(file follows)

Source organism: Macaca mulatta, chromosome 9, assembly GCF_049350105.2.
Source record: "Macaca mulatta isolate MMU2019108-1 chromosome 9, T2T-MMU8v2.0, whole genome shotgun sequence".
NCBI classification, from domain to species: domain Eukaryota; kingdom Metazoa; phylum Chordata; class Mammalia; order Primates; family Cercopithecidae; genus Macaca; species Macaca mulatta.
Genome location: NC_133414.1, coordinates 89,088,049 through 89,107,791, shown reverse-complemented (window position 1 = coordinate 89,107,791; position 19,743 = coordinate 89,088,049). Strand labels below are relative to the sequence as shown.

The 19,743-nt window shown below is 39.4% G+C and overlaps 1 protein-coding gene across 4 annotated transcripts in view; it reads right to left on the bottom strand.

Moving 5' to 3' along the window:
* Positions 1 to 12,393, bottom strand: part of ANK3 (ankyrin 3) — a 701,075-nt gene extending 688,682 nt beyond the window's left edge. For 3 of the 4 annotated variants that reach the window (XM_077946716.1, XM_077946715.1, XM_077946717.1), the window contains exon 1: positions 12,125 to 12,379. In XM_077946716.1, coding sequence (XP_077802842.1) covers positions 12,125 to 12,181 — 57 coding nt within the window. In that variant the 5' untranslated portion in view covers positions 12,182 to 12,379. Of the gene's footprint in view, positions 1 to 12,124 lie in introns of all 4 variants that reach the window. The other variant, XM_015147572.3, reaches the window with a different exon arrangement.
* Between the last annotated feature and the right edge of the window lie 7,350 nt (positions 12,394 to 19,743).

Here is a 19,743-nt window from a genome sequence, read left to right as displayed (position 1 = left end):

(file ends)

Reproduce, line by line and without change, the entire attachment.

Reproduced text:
Source organism: Macaca mulatta, chromosome 9, assembly GCF_049350105.2.
Source record: "Macaca mulatta isolate MMU2019108-1 chromosome 9, T2T-MMU8v2.0, whole genome shotgun sequence".
NCBI classification, from domain to species: domain Eukaryota; kingdom Metazoa; phylum Chordata; class Mammalia; order Primates; family Cercopithecidae; genus Macaca; species Macaca mulatta.
Genome location: NC_133414.1, coordinates 89,088,049 through 89,107,791, shown reverse-complemented (window position 1 = coordinate 89,107,791; position 19,743 = coordinate 89,088,049). Strand labels below are relative to the sequence as shown.

The 19,743-nt window shown below is 39.4% G+C and overlaps 1 protein-coding gene across 4 annotated transcripts in view; it reads right to left on the bottom strand.

Moving 5' to 3' along the window:
* Positions 1 to 12,393, bottom strand: part of ANK3 (ankyrin 3) — a 701,075-nt gene extending 688,682 nt beyond the window's left edge. For 3 of the 4 annotated variants that reach the window (XM_077946716.1, XM_077946715.1, XM_077946717.1), the window contains exon 1: positions 12,125 to 12,379. In XM_077946716.1, coding sequence (XP_077802842.1) covers positions 12,125 to 12,181 — 57 coding nt within the window. In that variant the 5' untranslated portion in view covers positions 12,182 to 12,379. Of the gene's footprint in view, positions 1 to 12,124 lie in introns of all 4 variants that reach the window. The other variant, XM_015147572.3, reaches the window with a different exon arrangement.
* Between the last annotated feature and the right edge of the window lie 7,350 nt (positions 12,394 to 19,743).

Here is a 19,743-nt window from a genome sequence, read left to right as displayed (position 1 = left end):